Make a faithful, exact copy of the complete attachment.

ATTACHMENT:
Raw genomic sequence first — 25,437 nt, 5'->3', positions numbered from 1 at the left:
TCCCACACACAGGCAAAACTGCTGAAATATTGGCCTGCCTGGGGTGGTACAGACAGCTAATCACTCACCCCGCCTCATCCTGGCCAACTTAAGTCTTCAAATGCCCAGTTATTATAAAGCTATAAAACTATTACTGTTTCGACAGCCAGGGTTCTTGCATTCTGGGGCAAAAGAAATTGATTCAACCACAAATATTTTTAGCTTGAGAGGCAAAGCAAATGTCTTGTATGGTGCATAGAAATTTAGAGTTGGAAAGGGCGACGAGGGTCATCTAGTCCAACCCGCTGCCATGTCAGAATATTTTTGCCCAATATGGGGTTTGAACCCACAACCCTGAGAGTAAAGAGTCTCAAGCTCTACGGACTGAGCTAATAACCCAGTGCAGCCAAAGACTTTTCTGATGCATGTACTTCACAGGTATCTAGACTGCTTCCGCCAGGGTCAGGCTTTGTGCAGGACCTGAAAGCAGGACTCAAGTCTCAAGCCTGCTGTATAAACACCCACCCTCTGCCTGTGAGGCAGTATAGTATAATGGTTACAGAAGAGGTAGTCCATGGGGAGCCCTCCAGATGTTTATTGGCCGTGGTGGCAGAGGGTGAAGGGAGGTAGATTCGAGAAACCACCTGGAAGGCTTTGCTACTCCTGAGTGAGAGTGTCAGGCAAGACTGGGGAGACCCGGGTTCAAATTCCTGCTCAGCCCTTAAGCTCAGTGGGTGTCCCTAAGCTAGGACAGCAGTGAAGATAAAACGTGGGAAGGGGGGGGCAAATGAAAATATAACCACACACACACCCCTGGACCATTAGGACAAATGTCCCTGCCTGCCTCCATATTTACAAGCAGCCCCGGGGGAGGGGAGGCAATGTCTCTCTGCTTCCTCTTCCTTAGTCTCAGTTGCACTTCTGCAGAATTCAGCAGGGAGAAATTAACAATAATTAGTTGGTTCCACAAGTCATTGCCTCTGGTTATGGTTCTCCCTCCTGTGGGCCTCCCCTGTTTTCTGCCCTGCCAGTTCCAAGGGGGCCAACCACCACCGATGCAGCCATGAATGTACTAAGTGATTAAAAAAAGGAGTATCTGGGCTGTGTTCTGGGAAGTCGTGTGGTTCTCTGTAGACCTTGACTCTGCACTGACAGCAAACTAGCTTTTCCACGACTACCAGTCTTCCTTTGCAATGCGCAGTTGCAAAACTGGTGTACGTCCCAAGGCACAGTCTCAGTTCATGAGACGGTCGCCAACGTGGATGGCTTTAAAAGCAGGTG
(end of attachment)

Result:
Raw genomic sequence first — 25,437 nt, 5'->3', positions numbered from 1 at the left:
TCCCACACACAGGCAAAACTGCTGAAATATTGGCCTGCCTGGGGTGGTACAGACAGCTAATCACTCACCCCGCCTCATCCTGGCCAACTTAAGTCTTCAAATGCCCAGTTATTATAAAGCTATAAAACTATTACTGTTTCGACAGCCAGGGTTCTTGCATTCTGGGGCAAAAGAAATTGATTCAACCACAAATATTTTTAGCTTGAGAGGCAAAGCAAATGTCTTGTATGGTGCATAGAAATTTAGAGTTGGAAAGGGCGACGAGGGTCATCTAGTCCAACCCGCTGCCATGTCAGAATATTTTTGCCCAATATGGGGTTTGAACCCACAACCCTGAGAGTAAAGAGTCTCAAGCTCTACGGACTGAGCTAATAACCCAGTGCAGCCAAAGACTTTTCTGATGCATGTACTTCACAGGTATCTAGACTGCTTCCGCCAGGGTCAGGCTTTGTGCAGGACCTGAAAGCAGGACTCAAGTCTCAAGCCTGCTGTATAAACACCCACCCTCTGCCTGTGAGGCAGTATAGTATAATGGTTACAGAAGAGGTAGTCCATGGGGAGCCCTCCAGATGTTTATTGGCCGTGGTGGCAGAGGGTGAAGGGAGGTAGATTCGAGAAACCACCTGGAAGGCTTTGCTACTCCTGAGTGAGAGTGTCAGGCAAGACTGGGGAGACCCGGGTTCAAATTCCTGCTCAGCCCTTAAGCTCAGTGGGTGTCCCTAAGCTAGGACAGCAGTGAAGATAAAACGTGGGAAGGGGGGGGCAAATGAAAATATAACCACACACACACCCCTGGACCATTAGGACAAATGTCCCTGCCTGCCTCCATATTTACAAGCAGCCCCGGGGGAGGGGAGGCAATGTCTCTCTGCTTCCTCTTCCTTAGTCTCAGTTGCACTTCTGCAGAATTCAGCAGGGAGAAATTAACAATAATTAGTTGGTTCCACAAGTCATTGCCTCTGGTTATGGTTCTCCCTCCTGTGGGCCTCCCCTGTTTTCTGCCCTGCCAGTTCCAAGGGGGCCAACCACCACCGATGCAGCCATGAATGTACTAAGTGATTAAAAAAAGGAGTATCTGGGCTGTGTTCTGGGAAGTCGTGTGGTTCTCTGTAGACCTTGACTCTGCACTGACAGCAAACTAGCTTTTCCACGACTACCAGTCTTCCTTTGCAATGCGCAGTTGCAAAACTGGTGTACGTCCCAAGGCACAGTCTCAGTTCATGAGACGGTCGCCAACGTGGATGGCTTTAAAAGCAGGTG